Tuesday, April 07, 2020

Chicks and... Mostly Chicks

April 1
Dandelions and calendula, a salad, not for goats, but for our dinner. Even if we were shopping, would we eat fresh produce that we wash in hot soapy water? These are the questions that are debated... in our minds, in our home, on social media, by the "experts." So. We forage and improvise, and make do. And happily, no one is complaining.

Our days are blending, kind of like on a good vacation when you can't tell Monday from Friday. But on a good vacation you begin to count to the end of the fun, and sigh because it will soon be over. Quarantine isn't like that. The "experts" say "April 13." The University cancelled June commencement. Our own inclinations are to lay low until there is regular, frequent testing, a vaccine. In the meantime, we hardly keep track of our our Fridays from our Mondays, but it's no vacation.

Our habits and routines are both predictable and wildly scattered. Everyday, we cook, we clean, we stare at our phones (both from necessity, and for hardly any good reason at all... to be fair, both are legitimate.) Everyday we count the days until Bambi's separate isolation will be over. Since she was at her school apartment, we are taking the 14 day precaution. It's so much nicer having her close, where we can get her food, take her temperature, share 6 feet apart talks and laughter. Everyday we watch our garden, watch our chiclets, gather eggs, or fret when there are no eggs... have the ol' girls finally quit? we ask. Everyday we prototype, tinker, test, discuss, and try again, to develop and produce Personal Protective Equipment. Everyday try to address whatever pressing task pops up... work, school, leaking water pumps, the dead pool, the apps and programs that we require in The Time of COVID, finding our ice trays. Didn't we have ice trays?

April 2
When I look down, when Geoff can't take another 3D print fail, or sitting at his desk, he asks, "Should we go for a ride?" He did this often enough BC, that I'd learned to enjoy it, to find relief in it. And now, it's another kind of relief... to be outside, moving, distracted. But, suddenly our quiet street is fuller, almost like a traffic jam of joggers, walkers, even families playing in the street, so when we ride, trying to keep to the 6 feet apart rule, it's a bit dicey. "Wear masks" is the latest suggestion, and like the produce washing issue, it's debated, but Geoff and I agree, that mask wearing is likely for the best.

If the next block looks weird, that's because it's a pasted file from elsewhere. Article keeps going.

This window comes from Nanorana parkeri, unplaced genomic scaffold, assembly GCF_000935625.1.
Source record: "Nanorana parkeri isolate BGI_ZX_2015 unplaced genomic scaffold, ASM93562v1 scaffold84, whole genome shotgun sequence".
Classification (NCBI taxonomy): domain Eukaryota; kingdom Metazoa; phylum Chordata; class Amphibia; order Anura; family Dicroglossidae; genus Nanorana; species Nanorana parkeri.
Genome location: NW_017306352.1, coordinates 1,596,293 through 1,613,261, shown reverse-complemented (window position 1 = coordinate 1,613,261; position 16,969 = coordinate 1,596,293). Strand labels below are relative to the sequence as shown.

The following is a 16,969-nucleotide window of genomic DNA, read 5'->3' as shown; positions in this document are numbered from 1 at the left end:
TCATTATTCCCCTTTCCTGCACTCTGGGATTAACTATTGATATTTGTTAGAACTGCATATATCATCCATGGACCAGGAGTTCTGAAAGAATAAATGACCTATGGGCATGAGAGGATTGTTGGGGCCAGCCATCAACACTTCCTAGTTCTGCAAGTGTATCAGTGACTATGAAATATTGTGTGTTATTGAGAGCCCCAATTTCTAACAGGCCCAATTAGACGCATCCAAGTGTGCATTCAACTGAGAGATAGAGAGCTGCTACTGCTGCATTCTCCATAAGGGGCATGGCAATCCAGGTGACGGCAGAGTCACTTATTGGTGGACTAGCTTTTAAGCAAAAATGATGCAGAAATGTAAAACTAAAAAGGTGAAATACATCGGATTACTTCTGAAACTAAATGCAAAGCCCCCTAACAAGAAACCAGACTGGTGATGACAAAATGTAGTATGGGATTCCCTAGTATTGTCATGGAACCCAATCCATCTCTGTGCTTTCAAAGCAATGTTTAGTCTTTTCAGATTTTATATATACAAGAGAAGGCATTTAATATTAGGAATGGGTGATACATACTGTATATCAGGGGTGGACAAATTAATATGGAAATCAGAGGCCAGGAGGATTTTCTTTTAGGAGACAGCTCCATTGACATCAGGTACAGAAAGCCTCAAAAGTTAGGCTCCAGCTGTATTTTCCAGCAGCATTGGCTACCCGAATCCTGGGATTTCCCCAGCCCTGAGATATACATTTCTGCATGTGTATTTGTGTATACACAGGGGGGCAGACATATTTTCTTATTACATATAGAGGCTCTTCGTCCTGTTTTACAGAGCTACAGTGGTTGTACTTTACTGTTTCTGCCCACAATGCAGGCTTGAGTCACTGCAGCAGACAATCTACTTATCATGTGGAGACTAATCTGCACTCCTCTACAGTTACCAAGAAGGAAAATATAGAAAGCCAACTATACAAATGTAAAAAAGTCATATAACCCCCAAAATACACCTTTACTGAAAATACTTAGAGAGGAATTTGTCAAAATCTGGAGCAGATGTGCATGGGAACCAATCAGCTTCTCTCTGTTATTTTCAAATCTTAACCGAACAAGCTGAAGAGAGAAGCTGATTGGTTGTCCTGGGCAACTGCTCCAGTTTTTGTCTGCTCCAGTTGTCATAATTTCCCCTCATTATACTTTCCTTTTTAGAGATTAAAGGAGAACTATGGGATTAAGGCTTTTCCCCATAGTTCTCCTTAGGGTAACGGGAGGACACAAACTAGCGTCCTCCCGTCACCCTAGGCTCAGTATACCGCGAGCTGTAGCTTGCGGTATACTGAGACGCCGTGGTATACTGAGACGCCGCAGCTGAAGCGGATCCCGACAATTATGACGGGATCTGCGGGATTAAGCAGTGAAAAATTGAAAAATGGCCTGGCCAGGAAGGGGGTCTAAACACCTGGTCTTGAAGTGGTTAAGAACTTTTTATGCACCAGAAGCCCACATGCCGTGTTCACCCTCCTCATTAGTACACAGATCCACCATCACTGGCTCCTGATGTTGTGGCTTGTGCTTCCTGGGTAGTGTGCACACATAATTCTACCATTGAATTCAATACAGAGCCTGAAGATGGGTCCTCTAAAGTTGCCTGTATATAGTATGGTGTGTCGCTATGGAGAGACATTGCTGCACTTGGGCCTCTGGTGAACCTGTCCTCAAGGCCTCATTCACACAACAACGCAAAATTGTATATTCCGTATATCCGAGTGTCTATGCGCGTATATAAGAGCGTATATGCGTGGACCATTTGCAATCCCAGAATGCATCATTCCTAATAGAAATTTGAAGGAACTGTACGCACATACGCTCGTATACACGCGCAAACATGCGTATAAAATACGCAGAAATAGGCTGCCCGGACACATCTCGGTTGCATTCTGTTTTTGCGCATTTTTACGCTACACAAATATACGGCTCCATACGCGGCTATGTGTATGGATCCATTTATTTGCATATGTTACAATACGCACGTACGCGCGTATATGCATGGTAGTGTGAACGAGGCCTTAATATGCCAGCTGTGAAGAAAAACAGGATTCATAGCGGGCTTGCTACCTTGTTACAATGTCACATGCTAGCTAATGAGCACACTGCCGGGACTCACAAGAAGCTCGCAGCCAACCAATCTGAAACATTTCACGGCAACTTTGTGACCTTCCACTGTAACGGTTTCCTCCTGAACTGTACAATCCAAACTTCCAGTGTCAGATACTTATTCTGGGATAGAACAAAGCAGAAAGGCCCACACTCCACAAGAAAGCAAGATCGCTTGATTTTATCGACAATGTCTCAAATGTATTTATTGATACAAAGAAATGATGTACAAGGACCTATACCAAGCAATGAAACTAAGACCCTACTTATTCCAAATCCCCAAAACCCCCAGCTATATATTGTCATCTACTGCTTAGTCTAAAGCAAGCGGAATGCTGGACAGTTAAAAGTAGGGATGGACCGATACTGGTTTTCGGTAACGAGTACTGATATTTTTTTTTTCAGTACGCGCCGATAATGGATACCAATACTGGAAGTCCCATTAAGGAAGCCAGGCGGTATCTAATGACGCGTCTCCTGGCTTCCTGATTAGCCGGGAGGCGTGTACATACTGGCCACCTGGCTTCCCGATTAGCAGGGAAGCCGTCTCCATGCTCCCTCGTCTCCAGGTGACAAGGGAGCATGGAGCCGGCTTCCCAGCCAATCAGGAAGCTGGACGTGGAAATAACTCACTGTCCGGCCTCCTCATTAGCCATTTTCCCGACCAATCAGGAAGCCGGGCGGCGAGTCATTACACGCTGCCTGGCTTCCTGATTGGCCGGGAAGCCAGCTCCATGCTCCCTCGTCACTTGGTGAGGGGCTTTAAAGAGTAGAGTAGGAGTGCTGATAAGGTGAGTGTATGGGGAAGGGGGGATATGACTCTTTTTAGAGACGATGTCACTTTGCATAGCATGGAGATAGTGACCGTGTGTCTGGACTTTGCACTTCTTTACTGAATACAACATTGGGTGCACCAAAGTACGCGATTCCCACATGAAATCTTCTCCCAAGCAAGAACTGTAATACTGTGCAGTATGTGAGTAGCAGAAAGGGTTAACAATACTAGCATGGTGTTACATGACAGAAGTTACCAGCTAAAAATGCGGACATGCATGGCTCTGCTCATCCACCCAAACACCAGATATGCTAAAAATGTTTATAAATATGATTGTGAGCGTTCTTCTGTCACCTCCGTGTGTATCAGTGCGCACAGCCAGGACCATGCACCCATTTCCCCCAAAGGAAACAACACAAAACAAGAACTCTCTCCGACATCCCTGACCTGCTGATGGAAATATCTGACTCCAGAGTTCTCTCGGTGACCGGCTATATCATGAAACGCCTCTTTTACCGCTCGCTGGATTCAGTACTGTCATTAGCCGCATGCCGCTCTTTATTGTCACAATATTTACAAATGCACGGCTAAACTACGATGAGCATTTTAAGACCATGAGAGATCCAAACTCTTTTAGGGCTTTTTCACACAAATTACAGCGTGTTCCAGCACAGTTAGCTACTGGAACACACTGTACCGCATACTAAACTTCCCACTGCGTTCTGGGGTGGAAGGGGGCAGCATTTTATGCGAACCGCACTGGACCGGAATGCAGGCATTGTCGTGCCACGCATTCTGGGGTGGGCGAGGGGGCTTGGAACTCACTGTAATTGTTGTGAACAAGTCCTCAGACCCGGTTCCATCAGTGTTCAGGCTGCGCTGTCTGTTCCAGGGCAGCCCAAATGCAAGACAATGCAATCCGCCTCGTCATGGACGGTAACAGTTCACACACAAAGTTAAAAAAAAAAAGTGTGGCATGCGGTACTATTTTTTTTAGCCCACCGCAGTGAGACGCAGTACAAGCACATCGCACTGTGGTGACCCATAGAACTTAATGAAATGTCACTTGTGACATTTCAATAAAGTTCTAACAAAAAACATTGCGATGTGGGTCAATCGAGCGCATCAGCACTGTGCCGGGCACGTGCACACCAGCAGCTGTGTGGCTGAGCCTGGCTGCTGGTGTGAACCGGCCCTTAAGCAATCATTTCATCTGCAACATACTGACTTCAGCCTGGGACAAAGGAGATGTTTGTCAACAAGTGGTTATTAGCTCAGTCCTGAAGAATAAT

On our first ride out, we saw no one else in masks. We got long looks, or people wouldn't look at all, and both reactions were uncomfortable. The dishcloth I tied around my face felt like a wall... blocking smiles, and social niceties, blocking deep breaths, and free thoughts. Instead of feeling relaxed, like I was pedaling away from worries, I had the worries wrapped around my face. My glasses steamed up, the towel would slip, and my mind filled up with stifling, angry, frustrating reminders that we are living through a pandemic, and our government failed, and was actively making things worse... yeah, that first ride ended abruptly, in tears. I wasn't sure I would ever want to ride again.

Back to chicks, and watching sprouts grow, back to trying to address any, one, new pressing task. Focus. Clean the fish tank. Cut fabric into squares, because we are out of paper towels. Add a school zone in the living room, so Max can finish his degree. Stare at my phone. And back to chicks, mostly.

Introducing... Penelope! She is an Ameraucana, the kind that lay blue or green eggs, the kind that look a bit like baby quail, or hawks. The kind that I have always enjoyed because they are mild, sociable hens.